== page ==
Here’s how these protests are different from 2011:
For years, the work of opposing the Sudanese government had been undertaken by traditional political parties and rebel groups, who formed everchanging alliances. In 2011, though, those who sought to ignite popular opposition to Bashir’s rule were mostly young activists and college students. Their domains were the country’s universities and upper middle-class neighborhoods. Though their efforts were short-lived—in a matter of weeks, they were defeated, with demonstrators arrested, tortured, or forced into exile—protests took place again in 2012 and 2013.
This year, the Sudanese Professionals Association, an independent trade union, took the lead. Its may be comprised of activists who belong to various political groups, but the appearance and appeal of an unaffiliated, non-ideological body has been instrumental in mobilizing masses of people, reigniting the historically important role of trade unions in Sudanese politics. And they are courting others, too. “We learned the importance of unity,” Sarah Abdeljalil, a spokesperson for the Sudanese Professionals Association, told me.
Young Sudanese women in particular have played a critical role, and have been labeled kandakas, the title of the queens of ancient Sudan. In some ways, their participation reflects the country’s changing demographics, but it is also an effort to publicly reject what is widely perceived to be a submissive role for women in Sudanese society. The widely shared photograph of activist Alaa Salah chanting while stood on top of a car, taken by Lana Haroun, has become the uprising’s iconic image.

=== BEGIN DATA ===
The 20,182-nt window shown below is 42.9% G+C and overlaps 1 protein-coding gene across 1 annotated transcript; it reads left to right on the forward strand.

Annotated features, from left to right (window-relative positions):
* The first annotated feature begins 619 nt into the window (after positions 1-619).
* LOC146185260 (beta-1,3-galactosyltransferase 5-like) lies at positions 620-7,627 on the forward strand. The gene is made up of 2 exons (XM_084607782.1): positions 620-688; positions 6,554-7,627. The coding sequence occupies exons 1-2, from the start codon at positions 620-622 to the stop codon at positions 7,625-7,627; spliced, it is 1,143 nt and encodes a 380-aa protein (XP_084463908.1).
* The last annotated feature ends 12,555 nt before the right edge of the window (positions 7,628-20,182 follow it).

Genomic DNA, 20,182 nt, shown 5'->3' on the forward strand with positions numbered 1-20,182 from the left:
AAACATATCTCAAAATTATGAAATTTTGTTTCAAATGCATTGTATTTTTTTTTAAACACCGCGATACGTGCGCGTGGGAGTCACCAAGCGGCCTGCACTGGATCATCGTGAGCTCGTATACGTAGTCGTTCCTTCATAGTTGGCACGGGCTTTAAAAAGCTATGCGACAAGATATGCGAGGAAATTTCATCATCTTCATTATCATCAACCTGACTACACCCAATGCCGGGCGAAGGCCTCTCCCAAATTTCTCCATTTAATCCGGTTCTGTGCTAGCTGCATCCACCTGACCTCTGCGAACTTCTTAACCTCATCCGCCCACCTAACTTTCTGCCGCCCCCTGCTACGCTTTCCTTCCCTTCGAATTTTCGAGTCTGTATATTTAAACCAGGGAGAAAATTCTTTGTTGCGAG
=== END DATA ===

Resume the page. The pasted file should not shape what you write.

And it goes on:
Protesters have also taken inspiration from nationalist moments in their countries’ histories. For Algerians, that has meant looking toward pro-democracy protests in 1988 along with a history of anti-colonial resistance. In Sudan, demonstrators point to examples of civic resistance including 1964 protests when students stood up to a military government, eventually overthrowing it, as well as a similar movement in 1985 that again ended army rule.
When the protests first erupted, the Sudanese government initially accused Darfurian university student activists of inciting violence, linking them to rebel groups connected to Israel. Sudanese protesters rejected that claim in what they saw as an age-old method to use ethnicity to deflect attention from real problems. “You Arrogant Racist We Are All Darfur!” became a rallying cry in the capital, Khartoum, a city whose residents had long looked down on people from the conflict-wracked region.
In fact, the protesters in Sudan, whether or not they are affiliated with political groups, come from diverse backgrounds. It is telling that the initial rallies started outside of Khartoum, beginning late last year in the northern town of Atbara in River Nile State, a traditional stronghold for Bashir, when high school students saw that the price of bread had tripled. Other cities and villages soon joined.